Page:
Americans are losing businesses to foreign competitors. Our companies are being punished by a U.S. tax code stuck in the 1970s, and are faced with either moving some operations overseas or being bought by foreign competitors outright.
In the past decade alone, almost 50 companies moved their headquarters outside the U.S. through a business inversion, according to the Congressional Research Service. Those that don’t invert are targets of foreign acquisition.
Companies are being squeezed by the U.S. tax code, with the highest rate and most complexity in the world. Many U.S. corporations with global reach have no choice but to shift their headquarters to a foreign country or risk being bought by foreign firms.
Hillary Clinton and Bernie Sanders think the solution is to tax our companies even more, but U.S. businesses just can’t compete when saddled with the highest corporate tax rate in the industrialized world and a taxation system unique in its global reach of American companies’ income.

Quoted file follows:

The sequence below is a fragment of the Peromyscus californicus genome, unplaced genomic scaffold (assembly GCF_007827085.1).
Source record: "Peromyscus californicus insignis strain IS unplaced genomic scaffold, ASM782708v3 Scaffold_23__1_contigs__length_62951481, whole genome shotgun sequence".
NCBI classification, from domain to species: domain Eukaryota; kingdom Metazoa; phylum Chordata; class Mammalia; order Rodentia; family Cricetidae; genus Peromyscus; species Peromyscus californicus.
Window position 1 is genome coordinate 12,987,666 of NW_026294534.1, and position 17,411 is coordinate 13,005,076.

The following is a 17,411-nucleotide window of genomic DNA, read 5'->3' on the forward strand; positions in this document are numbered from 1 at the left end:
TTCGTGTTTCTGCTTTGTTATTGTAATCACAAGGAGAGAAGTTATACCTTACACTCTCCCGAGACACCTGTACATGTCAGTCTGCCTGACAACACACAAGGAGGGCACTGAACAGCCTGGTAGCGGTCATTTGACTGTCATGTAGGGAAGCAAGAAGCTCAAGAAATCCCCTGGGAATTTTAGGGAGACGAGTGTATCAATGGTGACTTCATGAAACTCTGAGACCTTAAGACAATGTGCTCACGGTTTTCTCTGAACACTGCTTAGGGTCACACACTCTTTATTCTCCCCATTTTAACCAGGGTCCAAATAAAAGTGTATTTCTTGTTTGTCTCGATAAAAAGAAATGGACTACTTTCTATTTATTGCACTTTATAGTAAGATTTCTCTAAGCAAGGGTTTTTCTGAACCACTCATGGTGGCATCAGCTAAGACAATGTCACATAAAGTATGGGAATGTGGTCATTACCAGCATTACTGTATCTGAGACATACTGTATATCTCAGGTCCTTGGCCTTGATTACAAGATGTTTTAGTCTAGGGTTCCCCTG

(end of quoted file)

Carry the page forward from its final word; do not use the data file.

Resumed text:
More will move their headquarters overseas—or get bought out by foreign companies—so Congress must not delay in reforming the tax code to allow American business to compete.
Congress must fix two key pieces to allow American business to compete, and keep them from moving their headquarters overseas or getting bought by foreign companies:
First, the U.S. must fix the highest corporate income tax rate in the developed world. At 39 percent it is far higher than the average rate in the developed world, which is just 25 percent.
Second, the U.S. must end its worldwide taxation system. We are one of a tiny handful of countries on the globe with a worldwide taxation system, meaning the IRS tries to tax all income, not just income earned in this country, trapping trillions of dollars overseas.